Coastal Habitat thanks bankers for Sandy help

Asbury Park Press
Wednesday, October 2, 2013

Victoria Fattell, whose home on East Main Street in Manasquan was damaged by Sandy, talks about how Habitat for Humanity is helping her rebuild. At left is Maureen Mulligan, executive director of Coastal Habitat. Bob Bielk/Staff photographer

A total of 27 banks donated more than $20,000
Written by Dan Radel

MANASQUAN —In June, bankers from across New Jersey pledged to raise money and donate volunteer labor to Coastal Habitat for Humanity’s superstorm Sandy rebuilding efforts this summer in the borough.

On Tuesday , the bankers and Coastal Habitat gathered at Stockton Lake Park to tout the success of that partnership.

“We were able to have 27 different banks, donating over $20,000 and volunteering over 1500 hours,” said Maureen Mulligan, executive director of Coastal Habitat for Humanity.

The banking effort was coordinated by the New Jersey Bankers Association, a statewide trade association. Under their umbrella, they marshaled the resources of individual banks that pledged $100 for every volunteer they sent to work with the Coastal Habitat Restore program.

The bankers worked on a dozen homes in the borough from June 15 to Oct. 1, which Mulligan said are now in various stages of completion.

"Everyone had a positive experience with it," said Michael Affuso, vice president of the association.

The association’s original goal was to have 22 banks participate and raise $25,000.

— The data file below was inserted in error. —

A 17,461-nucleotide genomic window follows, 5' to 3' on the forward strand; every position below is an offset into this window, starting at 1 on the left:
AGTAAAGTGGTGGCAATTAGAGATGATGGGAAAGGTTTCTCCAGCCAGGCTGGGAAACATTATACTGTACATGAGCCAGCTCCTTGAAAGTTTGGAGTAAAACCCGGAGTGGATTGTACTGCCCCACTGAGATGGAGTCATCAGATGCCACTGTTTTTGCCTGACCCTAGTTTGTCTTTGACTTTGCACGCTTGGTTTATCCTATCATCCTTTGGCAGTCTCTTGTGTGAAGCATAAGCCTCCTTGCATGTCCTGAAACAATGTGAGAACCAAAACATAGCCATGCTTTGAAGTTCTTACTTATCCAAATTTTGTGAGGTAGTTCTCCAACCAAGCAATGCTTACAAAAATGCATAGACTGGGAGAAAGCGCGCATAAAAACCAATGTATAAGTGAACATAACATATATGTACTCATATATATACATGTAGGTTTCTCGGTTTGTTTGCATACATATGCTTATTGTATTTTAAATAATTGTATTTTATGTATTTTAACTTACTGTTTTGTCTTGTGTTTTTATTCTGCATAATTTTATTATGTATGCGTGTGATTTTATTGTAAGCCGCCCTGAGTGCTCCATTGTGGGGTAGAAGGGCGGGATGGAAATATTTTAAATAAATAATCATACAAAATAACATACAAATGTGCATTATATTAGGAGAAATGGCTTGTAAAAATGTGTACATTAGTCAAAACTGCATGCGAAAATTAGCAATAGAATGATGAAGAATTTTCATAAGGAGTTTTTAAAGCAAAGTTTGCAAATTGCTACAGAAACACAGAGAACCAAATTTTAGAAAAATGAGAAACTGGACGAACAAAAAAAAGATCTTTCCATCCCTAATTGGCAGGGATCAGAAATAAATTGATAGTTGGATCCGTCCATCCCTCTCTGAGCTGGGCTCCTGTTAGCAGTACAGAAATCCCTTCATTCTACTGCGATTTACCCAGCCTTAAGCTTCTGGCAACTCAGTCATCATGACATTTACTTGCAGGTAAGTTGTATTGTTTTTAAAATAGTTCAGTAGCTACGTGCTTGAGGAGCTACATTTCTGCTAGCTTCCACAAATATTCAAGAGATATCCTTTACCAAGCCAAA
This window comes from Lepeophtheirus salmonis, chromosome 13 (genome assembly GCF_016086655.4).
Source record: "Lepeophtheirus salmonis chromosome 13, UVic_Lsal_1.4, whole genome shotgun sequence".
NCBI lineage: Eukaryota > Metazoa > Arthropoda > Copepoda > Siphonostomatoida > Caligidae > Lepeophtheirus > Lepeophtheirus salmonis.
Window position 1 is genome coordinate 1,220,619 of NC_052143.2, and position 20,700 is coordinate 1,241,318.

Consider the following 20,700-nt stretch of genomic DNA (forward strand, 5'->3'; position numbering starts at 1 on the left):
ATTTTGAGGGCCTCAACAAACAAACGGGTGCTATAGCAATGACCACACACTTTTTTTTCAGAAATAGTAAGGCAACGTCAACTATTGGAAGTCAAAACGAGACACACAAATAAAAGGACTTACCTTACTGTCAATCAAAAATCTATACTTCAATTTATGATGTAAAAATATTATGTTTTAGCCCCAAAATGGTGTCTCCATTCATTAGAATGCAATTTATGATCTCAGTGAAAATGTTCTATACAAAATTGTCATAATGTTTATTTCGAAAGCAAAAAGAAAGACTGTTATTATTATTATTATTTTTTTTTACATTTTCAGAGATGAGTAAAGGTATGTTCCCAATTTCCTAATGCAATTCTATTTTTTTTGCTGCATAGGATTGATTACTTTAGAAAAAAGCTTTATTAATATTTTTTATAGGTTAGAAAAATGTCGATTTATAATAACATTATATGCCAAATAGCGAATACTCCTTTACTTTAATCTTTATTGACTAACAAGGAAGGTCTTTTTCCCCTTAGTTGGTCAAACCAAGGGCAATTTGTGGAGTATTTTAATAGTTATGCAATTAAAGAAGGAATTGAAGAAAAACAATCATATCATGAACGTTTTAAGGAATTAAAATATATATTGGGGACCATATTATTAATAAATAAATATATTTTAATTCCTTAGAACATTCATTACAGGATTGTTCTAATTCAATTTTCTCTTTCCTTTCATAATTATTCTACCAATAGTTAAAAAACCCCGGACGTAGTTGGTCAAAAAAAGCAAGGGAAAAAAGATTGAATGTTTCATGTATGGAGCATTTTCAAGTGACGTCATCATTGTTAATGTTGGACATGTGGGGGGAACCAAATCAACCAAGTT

"It was a goal they set. Everything is a goal. They were a tremendous help and it was a huge success," Mulligan said.

In the next five years, Coastal Habitat for Humanity’s wants to rebuild or restore about 700 Sandy-damaged homes in the Shore in its program. A goal Mulligan said is very "optimistic."

"Due to the way disasters play out, it’s [rebuilding] going a lot slower than anyone could imagine," she said. "The plan is still to do several hundred over the next couple of years."

Victoria Vitale, a homeowner at 573 E. Main Street is hoping to get her home, which she has not lived in since Oct. 28, rebuilt through the program.

“I’m still not in," Vitale said. "I’m waiting for the grant (Rehabilitation, Reconstruction, Elevation and Mitigation Grant) to come through and they will help. I want them to finish the inside of the house."

Homeowners who would like to have their homes restored in the Coastal Habitat Restore program have to meet certain income requirements, Mulligan said. If a homeowner qualifies, Coastal Habitat will come and do an assessment of the home.